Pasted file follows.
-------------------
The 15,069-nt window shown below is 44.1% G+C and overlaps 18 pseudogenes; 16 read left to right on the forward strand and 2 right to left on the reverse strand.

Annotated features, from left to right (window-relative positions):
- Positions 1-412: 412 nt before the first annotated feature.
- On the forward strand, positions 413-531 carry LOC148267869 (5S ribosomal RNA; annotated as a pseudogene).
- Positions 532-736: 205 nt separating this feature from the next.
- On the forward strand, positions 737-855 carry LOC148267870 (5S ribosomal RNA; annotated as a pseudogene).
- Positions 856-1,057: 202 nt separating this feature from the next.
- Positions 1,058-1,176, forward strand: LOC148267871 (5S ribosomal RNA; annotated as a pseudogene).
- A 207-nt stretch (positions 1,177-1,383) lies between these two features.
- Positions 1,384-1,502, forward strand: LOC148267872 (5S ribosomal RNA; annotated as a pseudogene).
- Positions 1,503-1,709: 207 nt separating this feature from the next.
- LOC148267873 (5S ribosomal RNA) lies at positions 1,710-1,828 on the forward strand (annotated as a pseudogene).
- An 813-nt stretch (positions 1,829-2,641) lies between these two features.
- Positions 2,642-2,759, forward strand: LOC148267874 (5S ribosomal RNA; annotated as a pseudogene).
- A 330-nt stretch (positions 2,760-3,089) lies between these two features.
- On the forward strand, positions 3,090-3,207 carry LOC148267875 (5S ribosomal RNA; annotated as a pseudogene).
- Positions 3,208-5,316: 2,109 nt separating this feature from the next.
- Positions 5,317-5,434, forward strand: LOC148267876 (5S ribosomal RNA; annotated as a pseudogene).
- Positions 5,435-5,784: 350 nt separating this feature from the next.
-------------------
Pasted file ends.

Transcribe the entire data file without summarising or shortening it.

The 15,069-nt window shown below is 44.1% G+C and overlaps 18 pseudogenes; 16 read left to right on the forward strand and 2 right to left on the reverse strand.

Annotated features, from left to right (window-relative positions):
- Positions 1-412: 412 nt before the first annotated feature.
- On the forward strand, positions 413-531 carry LOC148267869 (5S ribosomal RNA; annotated as a pseudogene).
- Positions 532-736: 205 nt separating this feature from the next.
- On the forward strand, positions 737-855 carry LOC148267870 (5S ribosomal RNA; annotated as a pseudogene).
- Positions 856-1,057: 202 nt separating this feature from the next.
- Positions 1,058-1,176, forward strand: LOC148267871 (5S ribosomal RNA; annotated as a pseudogene).
- A 207-nt stretch (positions 1,177-1,383) lies between these two features.
- Positions 1,384-1,502, forward strand: LOC148267872 (5S ribosomal RNA; annotated as a pseudogene).
- Positions 1,503-1,709: 207 nt separating this feature from the next.
- LOC148267873 (5S ribosomal RNA) lies at positions 1,710-1,828 on the forward strand (annotated as a pseudogene).
- An 813-nt stretch (positions 1,829-2,641) lies between these two features.
- Positions 2,642-2,759, forward strand: LOC148267874 (5S ribosomal RNA; annotated as a pseudogene).
- A 330-nt stretch (positions 2,760-3,089) lies between these two features.
- On the forward strand, positions 3,090-3,207 carry LOC148267875 (5S ribosomal RNA; annotated as a pseudogene).
- Positions 3,208-5,316: 2,109 nt separating this feature from the next.
- Positions 5,317-5,434, forward strand: LOC148267876 (5S ribosomal RNA; annotated as a pseudogene).
- Positions 5,435-5,784: 350 nt separating this feature from the next.